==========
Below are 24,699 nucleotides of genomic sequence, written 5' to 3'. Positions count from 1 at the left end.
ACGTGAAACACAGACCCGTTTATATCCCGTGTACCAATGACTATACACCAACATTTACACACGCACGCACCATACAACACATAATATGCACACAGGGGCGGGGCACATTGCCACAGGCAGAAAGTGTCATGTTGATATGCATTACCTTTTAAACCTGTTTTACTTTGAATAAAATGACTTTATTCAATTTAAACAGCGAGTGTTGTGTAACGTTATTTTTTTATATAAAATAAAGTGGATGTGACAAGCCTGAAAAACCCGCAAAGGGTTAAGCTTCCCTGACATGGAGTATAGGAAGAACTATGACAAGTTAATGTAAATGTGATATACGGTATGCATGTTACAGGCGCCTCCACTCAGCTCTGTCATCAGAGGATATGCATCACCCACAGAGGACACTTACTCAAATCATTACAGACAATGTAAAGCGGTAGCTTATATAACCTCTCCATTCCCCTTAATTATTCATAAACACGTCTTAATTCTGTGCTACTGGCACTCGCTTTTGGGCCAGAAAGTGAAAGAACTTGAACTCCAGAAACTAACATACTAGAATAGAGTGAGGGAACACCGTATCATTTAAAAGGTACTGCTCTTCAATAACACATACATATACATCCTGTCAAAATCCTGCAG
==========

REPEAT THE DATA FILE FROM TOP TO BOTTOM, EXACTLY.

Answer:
Below are 24,699 nucleotides of genomic sequence, written 5' to 3'. Positions count from 1 at the left end.
ACGTGAAACACAGACCCGTTTATATCCCGTGTACCAATGACTATACACCAACATTTACACACGCACGCACCATACAACACATAATATGCACACAGGGGCGGGGCACATTGCCACAGGCAGAAAGTGTCATGTTGATATGCATTACCTTTTAAACCTGTTTTACTTTGAATAAAATGACTTTATTCAATTTAAACAGCGAGTGTTGTGTAACGTTATTTTTTTATATAAAATAAAGTGGATGTGACAAGCCTGAAAAACCCGCAAAGGGTTAAGCTTCCCTGACATGGAGTATAGGAAGAACTATGACAAGTTAATGTAAATGTGATATACGGTATGCATGTTACAGGCGCCTCCACTCAGCTCTGTCATCAGAGGATATGCATCACCCACAGAGGACACTTACTCAAATCATTACAGACAATGTAAAGCGGTAGCTTATATAACCTCTCCATTCCCCTTAATTATTCATAAACACGTCTTAATTCTGTGCTACTGGCACTCGCTTTTGGGCCAGAAAGTGAAAGAACTTGAACTCCAGAAACTAACATACTAGAATAGAGTGAGGGAACACCGTATCATTTAAAAGGTACTGCTCTTCAATAACACATACATATACATCCTGTCAAAATCCTGCAG